Should you choose to perform field sobriety tests, remember that the results are subjective assessments made by the officer, and their interpretation can be challenged in court.

You May Want To Submit To A Breathalyzer

The police at DUI checkpoints use breathalyzers to measure your blood alcohol concentration (BAC). Even though your DUI attorney could advise that you refuse to perform field sobriety tests, refusing to submit to a breathalyzer in California is illegal.

In California, implied consent laws state that by operating a motor vehicle, you have already given consent to submit to a chemical test to determine your BAC if suspected of driving under the influence. The chemical test is typically conducted through a breathalyzer, blood, or urine test.

If you believe you are not under the influence or your BAC is below the legal limit, submitting a breathalyzer test can provide objective evidence to support your innocence. If the results show a BAC below the legal limit, it may expedite your release and potentially avoid further legal complications.

While breathalyzer tests are commonly used to estimate BAC levels, they are not infallible. Factors such as calibration, maintenance, and administration can impact the accuracy of the results. In some cases, breathalyzer readings may produce false positives or be successfully challenged in court.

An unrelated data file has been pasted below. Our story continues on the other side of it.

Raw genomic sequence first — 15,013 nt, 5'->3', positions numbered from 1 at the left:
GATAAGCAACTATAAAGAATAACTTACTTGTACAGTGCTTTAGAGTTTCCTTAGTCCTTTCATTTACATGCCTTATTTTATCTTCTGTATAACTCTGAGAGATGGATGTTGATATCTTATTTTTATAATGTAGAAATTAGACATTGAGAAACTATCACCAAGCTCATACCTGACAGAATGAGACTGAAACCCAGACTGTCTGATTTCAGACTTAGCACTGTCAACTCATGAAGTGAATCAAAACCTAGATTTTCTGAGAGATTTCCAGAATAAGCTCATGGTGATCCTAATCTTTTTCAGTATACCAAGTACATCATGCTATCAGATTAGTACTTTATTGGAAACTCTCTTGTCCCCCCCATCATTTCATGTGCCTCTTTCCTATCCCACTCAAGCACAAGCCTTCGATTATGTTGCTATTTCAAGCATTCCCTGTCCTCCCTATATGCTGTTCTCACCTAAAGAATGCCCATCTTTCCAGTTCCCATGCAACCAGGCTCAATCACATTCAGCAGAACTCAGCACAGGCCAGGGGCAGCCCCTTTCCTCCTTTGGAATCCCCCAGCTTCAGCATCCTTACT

What Happens If You Refuse a Breathalyzer Test?

Refusing a breathalyzer test and subsequently undergoing a blood test does not absolve you of potential consequences. In California, when you refuse to take a breathalyzer test, it is considered a refusal of a chemical test under the state's implied consent law.

Police officers seek a search warrant to compel you to undergo a blood test. This involves drawing a blood sample at a certified medical facility to measure your blood alcohol concentration (BAC).

The refusal can result in administrative penalties imposed by the California Department of Motor Vehicles (DMV), such as a driver's license suspension. Additionally, the refusal can be used against you in criminal court as evidence of your consciousness of guilt.

Even though blood tests are more reliable than breathalyzer tests in determining BAC levels, you could challenge their accuracy in court. Factors such as proper handling and storage of the blood sample, analysis procedures, and potential lab errors can impact the results. A skilled DUI attorney can help evaluate the validity of the blood test and challenge its accuracy if necessary.

Signs Of Intoxication An Officer Of The Law Might Check

Police officers are trained to look for signs of intoxication that may indicate impaired driving. Examples of intoxication signs include:

  • Open alcohol bottles and cans. Open containers within your reach suggest you could have been drinking while driving.